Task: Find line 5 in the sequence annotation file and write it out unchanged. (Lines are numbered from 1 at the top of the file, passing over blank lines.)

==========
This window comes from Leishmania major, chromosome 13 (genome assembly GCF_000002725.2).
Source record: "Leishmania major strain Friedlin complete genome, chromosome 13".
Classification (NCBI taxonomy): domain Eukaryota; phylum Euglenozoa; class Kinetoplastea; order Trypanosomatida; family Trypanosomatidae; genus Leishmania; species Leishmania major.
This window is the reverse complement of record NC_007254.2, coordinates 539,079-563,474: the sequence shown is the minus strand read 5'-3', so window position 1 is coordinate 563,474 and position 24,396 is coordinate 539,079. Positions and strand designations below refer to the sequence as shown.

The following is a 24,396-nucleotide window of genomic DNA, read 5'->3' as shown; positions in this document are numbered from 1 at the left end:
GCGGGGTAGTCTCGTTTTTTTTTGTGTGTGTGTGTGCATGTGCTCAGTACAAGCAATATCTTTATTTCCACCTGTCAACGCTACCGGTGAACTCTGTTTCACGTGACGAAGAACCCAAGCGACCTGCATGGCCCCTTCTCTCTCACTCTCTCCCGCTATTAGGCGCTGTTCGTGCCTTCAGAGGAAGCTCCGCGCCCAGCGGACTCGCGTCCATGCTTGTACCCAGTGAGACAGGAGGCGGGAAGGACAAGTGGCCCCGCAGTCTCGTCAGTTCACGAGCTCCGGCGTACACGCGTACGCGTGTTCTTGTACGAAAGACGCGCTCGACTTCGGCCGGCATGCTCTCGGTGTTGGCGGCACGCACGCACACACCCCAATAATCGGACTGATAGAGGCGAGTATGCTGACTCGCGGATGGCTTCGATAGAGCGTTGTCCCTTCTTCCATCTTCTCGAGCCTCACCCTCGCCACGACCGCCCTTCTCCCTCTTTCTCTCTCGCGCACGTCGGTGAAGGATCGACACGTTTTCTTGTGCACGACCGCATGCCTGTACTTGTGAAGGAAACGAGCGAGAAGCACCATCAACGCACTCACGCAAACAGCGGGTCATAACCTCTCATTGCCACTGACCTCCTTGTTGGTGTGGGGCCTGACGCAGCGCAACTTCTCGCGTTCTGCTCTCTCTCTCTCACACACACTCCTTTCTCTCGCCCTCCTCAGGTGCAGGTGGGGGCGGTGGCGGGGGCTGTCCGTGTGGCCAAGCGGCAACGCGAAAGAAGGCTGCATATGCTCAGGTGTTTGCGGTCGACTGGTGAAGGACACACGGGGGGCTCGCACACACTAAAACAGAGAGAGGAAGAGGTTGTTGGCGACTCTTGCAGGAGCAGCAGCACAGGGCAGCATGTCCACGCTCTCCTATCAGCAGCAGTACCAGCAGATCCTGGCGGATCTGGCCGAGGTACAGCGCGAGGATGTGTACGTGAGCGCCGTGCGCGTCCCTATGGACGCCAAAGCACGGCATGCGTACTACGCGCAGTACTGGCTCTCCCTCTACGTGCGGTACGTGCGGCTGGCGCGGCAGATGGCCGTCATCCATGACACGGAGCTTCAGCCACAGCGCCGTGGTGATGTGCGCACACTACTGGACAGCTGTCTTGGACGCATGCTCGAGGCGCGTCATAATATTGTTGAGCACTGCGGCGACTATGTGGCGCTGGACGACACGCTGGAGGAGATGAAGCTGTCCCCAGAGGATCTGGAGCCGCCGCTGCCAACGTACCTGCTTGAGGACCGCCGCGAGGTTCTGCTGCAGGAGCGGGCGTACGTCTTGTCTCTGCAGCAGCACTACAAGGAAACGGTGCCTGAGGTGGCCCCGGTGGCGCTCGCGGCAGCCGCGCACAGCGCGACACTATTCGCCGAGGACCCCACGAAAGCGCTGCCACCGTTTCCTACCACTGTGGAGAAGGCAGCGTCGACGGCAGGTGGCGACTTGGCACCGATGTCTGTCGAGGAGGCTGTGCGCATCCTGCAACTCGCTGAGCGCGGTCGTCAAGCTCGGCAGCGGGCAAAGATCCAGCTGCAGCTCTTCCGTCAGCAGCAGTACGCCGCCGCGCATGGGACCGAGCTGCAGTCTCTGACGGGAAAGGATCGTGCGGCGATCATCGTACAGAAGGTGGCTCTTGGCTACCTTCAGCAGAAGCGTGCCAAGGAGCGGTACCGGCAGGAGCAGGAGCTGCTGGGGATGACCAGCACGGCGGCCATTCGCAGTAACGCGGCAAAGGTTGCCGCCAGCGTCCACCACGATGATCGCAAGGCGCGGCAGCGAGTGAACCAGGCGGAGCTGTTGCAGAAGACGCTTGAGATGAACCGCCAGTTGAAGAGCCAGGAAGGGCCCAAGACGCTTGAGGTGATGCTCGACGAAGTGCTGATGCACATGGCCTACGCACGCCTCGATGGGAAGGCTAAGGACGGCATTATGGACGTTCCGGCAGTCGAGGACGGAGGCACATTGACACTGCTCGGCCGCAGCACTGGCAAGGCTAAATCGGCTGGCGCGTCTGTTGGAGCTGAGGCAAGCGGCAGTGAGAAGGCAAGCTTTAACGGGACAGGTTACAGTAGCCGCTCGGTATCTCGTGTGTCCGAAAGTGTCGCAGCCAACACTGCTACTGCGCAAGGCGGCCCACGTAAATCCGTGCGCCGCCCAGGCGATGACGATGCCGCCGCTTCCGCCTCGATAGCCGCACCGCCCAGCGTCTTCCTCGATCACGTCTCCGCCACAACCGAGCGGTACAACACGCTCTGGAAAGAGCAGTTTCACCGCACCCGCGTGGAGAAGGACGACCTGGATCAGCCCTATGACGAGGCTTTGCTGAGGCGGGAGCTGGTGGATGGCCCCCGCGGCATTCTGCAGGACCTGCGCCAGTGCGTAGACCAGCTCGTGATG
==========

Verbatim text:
The following is a 24,396-nucleotide window of genomic DNA, read 5'->3' as shown; positions in this document are numbered from 1 at the left end: